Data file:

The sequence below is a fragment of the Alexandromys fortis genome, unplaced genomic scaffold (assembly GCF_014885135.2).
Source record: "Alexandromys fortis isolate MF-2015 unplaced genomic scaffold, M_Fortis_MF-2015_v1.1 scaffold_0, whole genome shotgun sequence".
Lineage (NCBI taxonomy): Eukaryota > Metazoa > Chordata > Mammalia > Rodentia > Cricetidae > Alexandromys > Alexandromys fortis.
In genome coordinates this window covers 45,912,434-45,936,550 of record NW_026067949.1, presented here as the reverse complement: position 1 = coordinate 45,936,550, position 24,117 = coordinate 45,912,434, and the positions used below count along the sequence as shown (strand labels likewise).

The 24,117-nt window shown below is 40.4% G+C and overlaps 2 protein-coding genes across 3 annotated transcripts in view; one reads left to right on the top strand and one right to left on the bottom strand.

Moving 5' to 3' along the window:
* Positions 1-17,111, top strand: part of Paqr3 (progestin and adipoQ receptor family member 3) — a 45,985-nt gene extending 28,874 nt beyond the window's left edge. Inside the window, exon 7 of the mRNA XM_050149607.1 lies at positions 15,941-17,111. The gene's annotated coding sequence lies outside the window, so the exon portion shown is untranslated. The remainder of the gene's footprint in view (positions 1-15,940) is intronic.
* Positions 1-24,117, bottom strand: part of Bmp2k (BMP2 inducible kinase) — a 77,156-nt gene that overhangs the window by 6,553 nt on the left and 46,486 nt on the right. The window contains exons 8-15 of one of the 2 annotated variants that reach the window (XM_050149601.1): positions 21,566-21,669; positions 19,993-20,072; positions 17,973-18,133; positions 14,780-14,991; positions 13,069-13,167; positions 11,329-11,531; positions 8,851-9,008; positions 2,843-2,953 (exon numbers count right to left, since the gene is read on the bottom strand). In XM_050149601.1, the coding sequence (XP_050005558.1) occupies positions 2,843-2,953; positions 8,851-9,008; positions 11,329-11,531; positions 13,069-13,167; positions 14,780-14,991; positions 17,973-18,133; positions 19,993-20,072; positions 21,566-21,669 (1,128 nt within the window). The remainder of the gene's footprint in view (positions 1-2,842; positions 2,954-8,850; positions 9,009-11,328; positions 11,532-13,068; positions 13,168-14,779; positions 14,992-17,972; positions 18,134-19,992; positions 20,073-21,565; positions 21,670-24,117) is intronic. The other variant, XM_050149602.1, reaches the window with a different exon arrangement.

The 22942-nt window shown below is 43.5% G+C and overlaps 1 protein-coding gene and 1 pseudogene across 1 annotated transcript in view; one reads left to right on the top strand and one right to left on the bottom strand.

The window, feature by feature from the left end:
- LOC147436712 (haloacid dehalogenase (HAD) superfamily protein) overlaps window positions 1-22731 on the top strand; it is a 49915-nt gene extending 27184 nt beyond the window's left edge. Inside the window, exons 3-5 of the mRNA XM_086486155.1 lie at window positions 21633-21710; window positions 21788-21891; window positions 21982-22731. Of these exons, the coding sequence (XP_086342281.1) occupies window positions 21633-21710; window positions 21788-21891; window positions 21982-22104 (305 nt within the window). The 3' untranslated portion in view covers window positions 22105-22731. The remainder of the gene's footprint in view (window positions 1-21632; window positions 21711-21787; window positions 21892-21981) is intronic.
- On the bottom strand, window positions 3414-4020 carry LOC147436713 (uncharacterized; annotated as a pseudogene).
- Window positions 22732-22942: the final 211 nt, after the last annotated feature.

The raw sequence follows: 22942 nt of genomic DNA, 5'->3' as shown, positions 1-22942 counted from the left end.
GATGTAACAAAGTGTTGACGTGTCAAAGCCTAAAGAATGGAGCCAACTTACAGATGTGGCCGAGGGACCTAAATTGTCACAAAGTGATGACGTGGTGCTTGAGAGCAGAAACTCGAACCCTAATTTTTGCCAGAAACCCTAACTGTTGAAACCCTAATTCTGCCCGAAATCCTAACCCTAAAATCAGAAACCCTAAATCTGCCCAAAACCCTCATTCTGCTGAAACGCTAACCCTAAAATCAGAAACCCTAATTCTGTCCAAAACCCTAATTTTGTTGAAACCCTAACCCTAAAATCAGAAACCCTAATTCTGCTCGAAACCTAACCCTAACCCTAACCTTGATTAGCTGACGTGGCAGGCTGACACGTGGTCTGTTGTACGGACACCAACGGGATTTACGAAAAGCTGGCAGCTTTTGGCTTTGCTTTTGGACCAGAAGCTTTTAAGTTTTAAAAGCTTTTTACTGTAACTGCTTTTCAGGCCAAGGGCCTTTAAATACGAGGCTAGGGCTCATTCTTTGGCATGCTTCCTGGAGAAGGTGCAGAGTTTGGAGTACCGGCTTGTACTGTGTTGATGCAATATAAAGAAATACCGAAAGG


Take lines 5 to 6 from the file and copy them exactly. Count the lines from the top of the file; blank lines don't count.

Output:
The 24,117-nt window shown below is 40.4% G+C and overlaps 2 protein-coding genes across 3 annotated transcripts in view; one reads left to right on the top strand and one right to left on the bottom strand.

Moving 5' to 3' along the window: